lack of civil rights to the African American
population of the 60s. That’s one civil right, an important one, the right to vote, need I
say more, even in these days. But the fact was civil
rights means a lot more, we were not allowed to have any property, the homes were invaded and
things were taken away. No receipts with no intention
of getting any return. Everybody lost their
jobs, their occupation, their profession over night. You went to work with
an office or a clinic or anything like this, you
were greeted by men in uniform telling you this is no
longer your business. We were no longer allowed
to have apartments, apartments you were allowed to have. Homes, nothing in a
domicile way was allowed to be in your property, we
no longer could do anything about the fact that we were Jews. When you went out you
saw signs on buildings, street cars, buses,
trains, stores, anything, saying Jews are forbidden. This was not the way that
you expected to live, but you had to face it. As far as I was concerned
it wasn’t all that bad, why, because from 1934
to 35 was the only time I was allowed to attend school and when you’re seven
years old and you’re told you cannot go to school you
don’t mind that too much. But little did you know
that this was going to be the beginning of something
that no one could imagine. In 1935 when this happened
my father of course lost his business and
occupation, and you stayed home. We had a lovely apartment
in a gentile old building, which when the owner was
told Jews were not allowed to remain we had to find
refuge somewhere else. So we ended up in a one bedroom apartment with a small kitchen, occupied
with eight additional people. Friends, relatives, they lost their homes. These buildings were
specifically designated to remain in Jewish ownership, to make what the Germans
called Ghetto houses. Pack them in, cram them in, and preferably don’t let them out. We had little reason to go out. From the time that we moved in I happened to be the only child, and so I slept on a wooden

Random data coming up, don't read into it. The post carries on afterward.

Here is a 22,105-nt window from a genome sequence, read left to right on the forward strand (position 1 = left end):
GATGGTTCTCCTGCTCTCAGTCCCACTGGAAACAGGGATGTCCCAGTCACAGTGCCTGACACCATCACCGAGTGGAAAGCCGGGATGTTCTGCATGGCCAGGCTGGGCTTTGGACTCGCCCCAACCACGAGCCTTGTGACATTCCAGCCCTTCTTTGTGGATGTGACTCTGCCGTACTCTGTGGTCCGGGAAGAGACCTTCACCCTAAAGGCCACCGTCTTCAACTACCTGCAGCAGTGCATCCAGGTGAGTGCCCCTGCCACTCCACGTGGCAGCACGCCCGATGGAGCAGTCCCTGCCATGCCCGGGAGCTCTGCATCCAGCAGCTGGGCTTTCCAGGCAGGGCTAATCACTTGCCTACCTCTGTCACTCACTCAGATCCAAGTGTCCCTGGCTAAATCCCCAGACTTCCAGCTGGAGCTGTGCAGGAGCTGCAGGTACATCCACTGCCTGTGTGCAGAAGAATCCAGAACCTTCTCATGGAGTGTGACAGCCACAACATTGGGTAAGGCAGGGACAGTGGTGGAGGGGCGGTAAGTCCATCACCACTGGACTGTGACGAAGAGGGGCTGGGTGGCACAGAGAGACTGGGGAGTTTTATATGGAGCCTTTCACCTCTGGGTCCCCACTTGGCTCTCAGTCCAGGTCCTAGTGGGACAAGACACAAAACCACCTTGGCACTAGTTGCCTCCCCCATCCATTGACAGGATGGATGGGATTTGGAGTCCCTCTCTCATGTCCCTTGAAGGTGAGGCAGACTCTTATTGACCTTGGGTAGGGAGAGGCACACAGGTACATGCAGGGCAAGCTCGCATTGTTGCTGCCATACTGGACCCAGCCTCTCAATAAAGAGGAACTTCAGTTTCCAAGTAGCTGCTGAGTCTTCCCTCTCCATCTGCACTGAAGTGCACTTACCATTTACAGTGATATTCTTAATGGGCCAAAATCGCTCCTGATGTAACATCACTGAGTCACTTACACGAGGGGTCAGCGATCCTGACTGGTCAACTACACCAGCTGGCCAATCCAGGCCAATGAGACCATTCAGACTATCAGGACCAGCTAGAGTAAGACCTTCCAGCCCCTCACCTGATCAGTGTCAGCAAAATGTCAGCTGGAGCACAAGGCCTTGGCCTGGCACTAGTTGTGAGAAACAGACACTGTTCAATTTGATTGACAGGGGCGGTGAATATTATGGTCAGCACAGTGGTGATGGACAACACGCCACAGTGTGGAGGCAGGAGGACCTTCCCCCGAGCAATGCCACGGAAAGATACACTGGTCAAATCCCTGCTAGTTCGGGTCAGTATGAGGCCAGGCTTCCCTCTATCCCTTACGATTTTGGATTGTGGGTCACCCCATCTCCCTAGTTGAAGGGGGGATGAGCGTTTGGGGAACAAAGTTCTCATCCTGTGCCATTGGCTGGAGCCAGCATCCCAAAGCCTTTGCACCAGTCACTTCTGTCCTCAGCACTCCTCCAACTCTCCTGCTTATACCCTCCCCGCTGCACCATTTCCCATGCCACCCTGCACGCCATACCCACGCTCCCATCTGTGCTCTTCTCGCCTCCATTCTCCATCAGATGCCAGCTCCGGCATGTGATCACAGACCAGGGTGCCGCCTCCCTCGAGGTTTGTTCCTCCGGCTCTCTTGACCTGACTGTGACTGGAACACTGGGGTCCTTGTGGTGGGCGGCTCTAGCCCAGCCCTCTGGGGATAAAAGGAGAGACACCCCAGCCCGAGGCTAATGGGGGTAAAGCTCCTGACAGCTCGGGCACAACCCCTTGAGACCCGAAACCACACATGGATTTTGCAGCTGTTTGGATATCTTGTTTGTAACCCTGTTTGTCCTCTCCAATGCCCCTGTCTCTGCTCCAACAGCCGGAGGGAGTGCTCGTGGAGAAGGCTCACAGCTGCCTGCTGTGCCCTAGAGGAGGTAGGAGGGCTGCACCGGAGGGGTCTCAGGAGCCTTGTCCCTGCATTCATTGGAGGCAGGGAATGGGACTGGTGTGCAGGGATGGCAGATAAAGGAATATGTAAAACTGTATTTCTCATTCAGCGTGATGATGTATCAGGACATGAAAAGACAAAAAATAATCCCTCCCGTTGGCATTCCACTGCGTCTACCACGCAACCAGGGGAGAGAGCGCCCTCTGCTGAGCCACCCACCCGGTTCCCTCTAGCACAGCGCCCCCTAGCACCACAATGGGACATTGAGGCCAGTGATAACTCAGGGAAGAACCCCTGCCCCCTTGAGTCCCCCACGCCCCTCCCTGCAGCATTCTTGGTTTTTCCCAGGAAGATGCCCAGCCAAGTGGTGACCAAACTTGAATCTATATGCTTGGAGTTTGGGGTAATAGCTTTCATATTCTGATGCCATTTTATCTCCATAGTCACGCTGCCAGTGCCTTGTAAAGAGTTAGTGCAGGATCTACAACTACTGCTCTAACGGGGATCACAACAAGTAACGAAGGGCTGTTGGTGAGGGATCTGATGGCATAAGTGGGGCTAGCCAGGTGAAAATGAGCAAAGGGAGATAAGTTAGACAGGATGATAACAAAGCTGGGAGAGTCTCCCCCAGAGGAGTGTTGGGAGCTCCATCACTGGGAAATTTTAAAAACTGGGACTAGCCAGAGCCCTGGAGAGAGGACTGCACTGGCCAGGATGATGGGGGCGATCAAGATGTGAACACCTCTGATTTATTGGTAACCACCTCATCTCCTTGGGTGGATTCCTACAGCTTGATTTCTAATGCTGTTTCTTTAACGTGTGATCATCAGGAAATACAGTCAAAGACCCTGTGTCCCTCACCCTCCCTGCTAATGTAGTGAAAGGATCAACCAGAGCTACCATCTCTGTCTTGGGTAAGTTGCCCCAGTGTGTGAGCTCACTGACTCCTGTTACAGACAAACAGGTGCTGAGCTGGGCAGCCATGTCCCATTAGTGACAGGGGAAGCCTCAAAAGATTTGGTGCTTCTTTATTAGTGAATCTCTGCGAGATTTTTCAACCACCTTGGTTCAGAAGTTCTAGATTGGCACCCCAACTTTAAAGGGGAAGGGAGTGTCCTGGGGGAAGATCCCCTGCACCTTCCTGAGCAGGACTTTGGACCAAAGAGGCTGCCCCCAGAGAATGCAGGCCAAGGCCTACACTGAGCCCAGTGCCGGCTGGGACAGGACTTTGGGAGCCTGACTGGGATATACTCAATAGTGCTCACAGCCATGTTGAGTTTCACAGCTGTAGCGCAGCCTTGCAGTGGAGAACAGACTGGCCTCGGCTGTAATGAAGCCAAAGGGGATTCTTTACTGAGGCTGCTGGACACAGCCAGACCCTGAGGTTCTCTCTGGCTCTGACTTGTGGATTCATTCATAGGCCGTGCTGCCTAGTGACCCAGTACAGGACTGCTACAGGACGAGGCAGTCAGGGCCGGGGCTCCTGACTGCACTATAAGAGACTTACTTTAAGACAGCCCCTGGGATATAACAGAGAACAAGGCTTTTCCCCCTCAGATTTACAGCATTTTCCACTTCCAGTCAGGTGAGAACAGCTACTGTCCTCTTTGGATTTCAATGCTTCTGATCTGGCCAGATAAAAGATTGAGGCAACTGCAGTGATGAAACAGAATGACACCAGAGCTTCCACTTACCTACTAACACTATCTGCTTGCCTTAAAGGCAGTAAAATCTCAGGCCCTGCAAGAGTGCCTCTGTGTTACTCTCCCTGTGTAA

bench in the kitchen, and that was the closest I became to sleeping in a bed til 1947. The other members in the group in the home took turns which couple would
use the bed in the bedroom, the rest of us we had to make do. In 1938 things changed in
the most dramatic fashion. As a matter of fact, precisely tomorrow will be the 80th
anniversary of that event, and I can promise you there
will not be too many people worldwide who could be witness
to that particular day. And so you can imagine
that I make this visit, this trip, and this
presentation, for me at least, a very special one. The night of 1938, November
9th, we heard noises outside the small apartment. We looked out, there were a
tremendous number of flames, dogs, the Germans did everything
at the darkness of night, the dogs to call complete
confusion, disorientation. We looked out with
enormous number of noises we couldn’t explain, it was called the night of broken glass, or the Germans call it crystal night. That was the day, the
night that physical abuse to the German Jews was
the very, very first one organized, even though
the Germans, the Nazi’s claimed oh it was spontaneous, really, in every major city all the synagogues, community centers,
anything remotely connected to Jewish ownership was
burned, was burnt to the ground because the Nazi prohibited the response of the fire department, not
to extinguish the flames. The broken glass of the looted stores that were completely littering the side was reflecting the flames of the building, gave the name Holocaust,
which means to burn. The fact that these things
happened all over German cities was simply taken as a sign, well you know, it’s a national policy, and after all, it’s only Jewish property. The stores that had been left alone for supplying the Jewish
population in 1935 were the ones that were simply smashed and littering of all
the goods were looted, was just part of a funny
event the Germany people took advantage of. The German people were
surprisingly very enthusiastic, and very supportive, some by fear, and some by the conviction
that they were better, and they thought this was
one heck of a good night to show their strength and
their hatred of the German Jews. 30,000 men were arrested to
be put in concentration camps. Now when Hitler came to power in 1933, they had built the very
first concentration camp, outside of Munich, but
by the end of the war, in Germany alone were over